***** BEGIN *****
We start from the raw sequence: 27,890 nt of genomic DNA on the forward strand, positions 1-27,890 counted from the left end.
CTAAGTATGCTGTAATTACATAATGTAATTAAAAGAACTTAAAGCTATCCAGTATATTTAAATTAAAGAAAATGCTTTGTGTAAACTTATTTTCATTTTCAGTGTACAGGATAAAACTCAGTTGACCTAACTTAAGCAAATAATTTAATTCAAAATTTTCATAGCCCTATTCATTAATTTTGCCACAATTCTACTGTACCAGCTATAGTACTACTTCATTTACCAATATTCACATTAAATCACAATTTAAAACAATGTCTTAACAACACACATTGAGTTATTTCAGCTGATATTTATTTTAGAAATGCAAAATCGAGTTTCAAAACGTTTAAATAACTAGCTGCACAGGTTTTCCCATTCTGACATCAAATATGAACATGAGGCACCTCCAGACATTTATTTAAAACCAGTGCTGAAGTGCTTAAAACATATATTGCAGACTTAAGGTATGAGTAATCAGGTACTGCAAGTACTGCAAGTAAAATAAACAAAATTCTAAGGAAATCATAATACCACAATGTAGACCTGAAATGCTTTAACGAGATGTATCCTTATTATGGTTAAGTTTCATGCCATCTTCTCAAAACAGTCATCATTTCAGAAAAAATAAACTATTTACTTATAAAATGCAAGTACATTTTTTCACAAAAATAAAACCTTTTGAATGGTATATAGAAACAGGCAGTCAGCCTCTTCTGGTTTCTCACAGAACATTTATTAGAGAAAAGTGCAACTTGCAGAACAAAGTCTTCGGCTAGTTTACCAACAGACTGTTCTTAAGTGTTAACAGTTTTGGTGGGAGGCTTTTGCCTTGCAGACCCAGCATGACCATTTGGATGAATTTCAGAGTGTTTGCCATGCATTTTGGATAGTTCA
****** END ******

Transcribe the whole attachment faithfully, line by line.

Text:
We start from the raw sequence: 27,890 nt of genomic DNA on the forward strand, positions 1-27,890 counted from the left end.
CTAAGTATGCTGTAATTACATAATGTAATTAAAAGAACTTAAAGCTATCCAGTATATTTAAATTAAAGAAAATGCTTTGTGTAAACTTATTTTCATTTTCAGTGTACAGGATAAAACTCAGTTGACCTAACTTAAGCAAATAATTTAATTCAAAATTTTCATAGCCCTATTCATTAATTTTGCCACAATTCTACTGTACCAGCTATAGTACTACTTCATTTACCAATATTCACATTAAATCACAATTTAAAACAATGTCTTAACAACACACATTGAGTTATTTCAGCTGATATTTATTTTAGAAATGCAAAATCGAGTTTCAAAACGTTTAAATAACTAGCTGCACAGGTTTTCCCATTCTGACATCAAATATGAACATGAGGCACCTCCAGACATTTATTTAAAACCAGTGCTGAAGTGCTTAAAACATATATTGCAGACTTAAGGTATGAGTAATCAGGTACTGCAAGTACTGCAAGTAAAATAAACAAAATTCTAAGGAAATCATAATACCACAATGTAGACCTGAAATGCTTTAACGAGATGTATCCTTATTATGGTTAAGTTTCATGCCATCTTCTCAAAACAGTCATCATTTCAGAAAAAATAAACTATTTACTTATAAAATGCAAGTACATTTTTTCACAAAAATAAAACCTTTTGAATGGTATATAGAAACAGGCAGTCAGCCTCTTCTGGTTTCTCACAGAACATTTATTAGAGAAAAGTGCAACTTGCAGAACAAAGTCTTCGGCTAGTTTACCAACAGACTGTTCTTAAGTGTTAACAGTTTTGGTGGGAGGCTTTTGCCTTGCAGACCCAGCATGACCATTTGGATGAATTTCAGAGTGTTTGCCATGCATTTTGGATAGTTCA